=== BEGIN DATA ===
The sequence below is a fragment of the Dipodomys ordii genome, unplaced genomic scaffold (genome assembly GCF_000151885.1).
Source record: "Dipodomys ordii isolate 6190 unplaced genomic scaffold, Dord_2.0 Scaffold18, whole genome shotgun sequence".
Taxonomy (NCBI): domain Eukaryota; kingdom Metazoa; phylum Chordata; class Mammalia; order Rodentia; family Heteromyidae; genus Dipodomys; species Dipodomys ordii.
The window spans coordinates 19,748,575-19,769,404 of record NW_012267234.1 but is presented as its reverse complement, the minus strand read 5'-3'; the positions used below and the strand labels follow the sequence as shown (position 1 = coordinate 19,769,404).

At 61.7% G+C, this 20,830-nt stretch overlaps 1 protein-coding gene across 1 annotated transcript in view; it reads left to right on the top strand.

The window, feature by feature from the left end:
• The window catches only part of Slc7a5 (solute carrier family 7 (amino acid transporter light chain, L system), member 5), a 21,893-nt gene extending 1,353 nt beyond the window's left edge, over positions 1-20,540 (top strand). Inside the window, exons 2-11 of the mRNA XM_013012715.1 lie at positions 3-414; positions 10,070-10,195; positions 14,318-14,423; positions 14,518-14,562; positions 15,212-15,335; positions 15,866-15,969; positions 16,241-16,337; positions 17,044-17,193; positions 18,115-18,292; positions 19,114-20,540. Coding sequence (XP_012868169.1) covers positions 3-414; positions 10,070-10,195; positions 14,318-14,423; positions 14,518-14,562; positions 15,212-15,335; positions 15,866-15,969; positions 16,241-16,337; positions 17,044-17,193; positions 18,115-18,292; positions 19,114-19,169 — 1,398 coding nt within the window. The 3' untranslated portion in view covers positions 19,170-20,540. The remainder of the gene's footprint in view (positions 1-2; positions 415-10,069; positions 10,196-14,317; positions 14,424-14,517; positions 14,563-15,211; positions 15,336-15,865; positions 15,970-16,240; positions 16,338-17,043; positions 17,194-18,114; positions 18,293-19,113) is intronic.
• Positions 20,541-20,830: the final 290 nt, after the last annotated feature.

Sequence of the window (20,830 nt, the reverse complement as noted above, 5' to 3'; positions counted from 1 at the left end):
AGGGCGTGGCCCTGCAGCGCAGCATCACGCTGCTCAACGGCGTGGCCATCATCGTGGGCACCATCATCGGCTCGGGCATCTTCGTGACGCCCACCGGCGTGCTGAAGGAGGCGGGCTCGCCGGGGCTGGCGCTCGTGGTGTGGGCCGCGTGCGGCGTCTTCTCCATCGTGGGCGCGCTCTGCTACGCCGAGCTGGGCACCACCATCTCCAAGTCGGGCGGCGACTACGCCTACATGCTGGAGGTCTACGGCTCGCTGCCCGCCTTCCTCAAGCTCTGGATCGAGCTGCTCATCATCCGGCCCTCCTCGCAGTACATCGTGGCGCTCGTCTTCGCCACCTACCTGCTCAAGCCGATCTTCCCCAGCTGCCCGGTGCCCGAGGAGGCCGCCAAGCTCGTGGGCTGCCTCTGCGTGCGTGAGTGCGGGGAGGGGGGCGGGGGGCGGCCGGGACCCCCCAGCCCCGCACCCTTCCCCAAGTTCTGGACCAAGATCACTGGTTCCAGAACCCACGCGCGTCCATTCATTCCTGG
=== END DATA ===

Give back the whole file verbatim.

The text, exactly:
The sequence below is a fragment of the Dipodomys ordii genome, unplaced genomic scaffold (genome assembly GCF_000151885.1).
Source record: "Dipodomys ordii isolate 6190 unplaced genomic scaffold, Dord_2.0 Scaffold18, whole genome shotgun sequence".
Taxonomy (NCBI): domain Eukaryota; kingdom Metazoa; phylum Chordata; class Mammalia; order Rodentia; family Heteromyidae; genus Dipodomys; species Dipodomys ordii.
The window spans coordinates 19,748,575-19,769,404 of record NW_012267234.1 but is presented as its reverse complement, the minus strand read 5'-3'; the positions used below and the strand labels follow the sequence as shown (position 1 = coordinate 19,769,404).

At 61.7% G+C, this 20,830-nt stretch overlaps 1 protein-coding gene across 1 annotated transcript in view; it reads left to right on the top strand.

The window, feature by feature from the left end:
• The window catches only part of Slc7a5 (solute carrier family 7 (amino acid transporter light chain, L system), member 5), a 21,893-nt gene extending 1,353 nt beyond the window's left edge, over positions 1-20,540 (top strand). Inside the window, exons 2-11 of the mRNA XM_013012715.1 lie at positions 3-414; positions 10,070-10,195; positions 14,318-14,423; positions 14,518-14,562; positions 15,212-15,335; positions 15,866-15,969; positions 16,241-16,337; positions 17,044-17,193; positions 18,115-18,292; positions 19,114-20,540. Coding sequence (XP_012868169.1) covers positions 3-414; positions 10,070-10,195; positions 14,318-14,423; positions 14,518-14,562; positions 15,212-15,335; positions 15,866-15,969; positions 16,241-16,337; positions 17,044-17,193; positions 18,115-18,292; positions 19,114-19,169 — 1,398 coding nt within the window. The 3' untranslated portion in view covers positions 19,170-20,540. The remainder of the gene's footprint in view (positions 1-2; positions 415-10,069; positions 10,196-14,317; positions 14,424-14,517; positions 14,563-15,211; positions 15,336-15,865; positions 15,970-16,240; positions 16,338-17,043; positions 17,194-18,114; positions 18,293-19,113) is intronic.
• Positions 20,541-20,830: the final 290 nt, after the last annotated feature.

Sequence of the window (20,830 nt, the reverse complement as noted above, 5' to 3'; positions counted from 1 at the left end):
AGGGCGTGGCCCTGCAGCGCAGCATCACGCTGCTCAACGGCGTGGCCATCATCGTGGGCACCATCATCGGCTCGGGCATCTTCGTGACGCCCACCGGCGTGCTGAAGGAGGCGGGCTCGCCGGGGCTGGCGCTCGTGGTGTGGGCCGCGTGCGGCGTCTTCTCCATCGTGGGCGCGCTCTGCTACGCCGAGCTGGGCACCACCATCTCCAAGTCGGGCGGCGACTACGCCTACATGCTGGAGGTCTACGGCTCGCTGCCCGCCTTCCTCAAGCTCTGGATCGAGCTGCTCATCATCCGGCCCTCCTCGCAGTACATCGTGGCGCTCGTCTTCGCCACCTACCTGCTCAAGCCGATCTTCCCCAGCTGCCCGGTGCCCGAGGAGGCCGCCAAGCTCGTGGGCTGCCTCTGCGTGCGTGAGTGCGGGGAGGGGGGCGGGGGGCGGCCGGGACCCCCCAGCCCCGCACCCTTCCCCAAGTTCTGGACCAAGATCACTGGTTCCAGAACCCACGCGCGTCCATTCATTCCTGG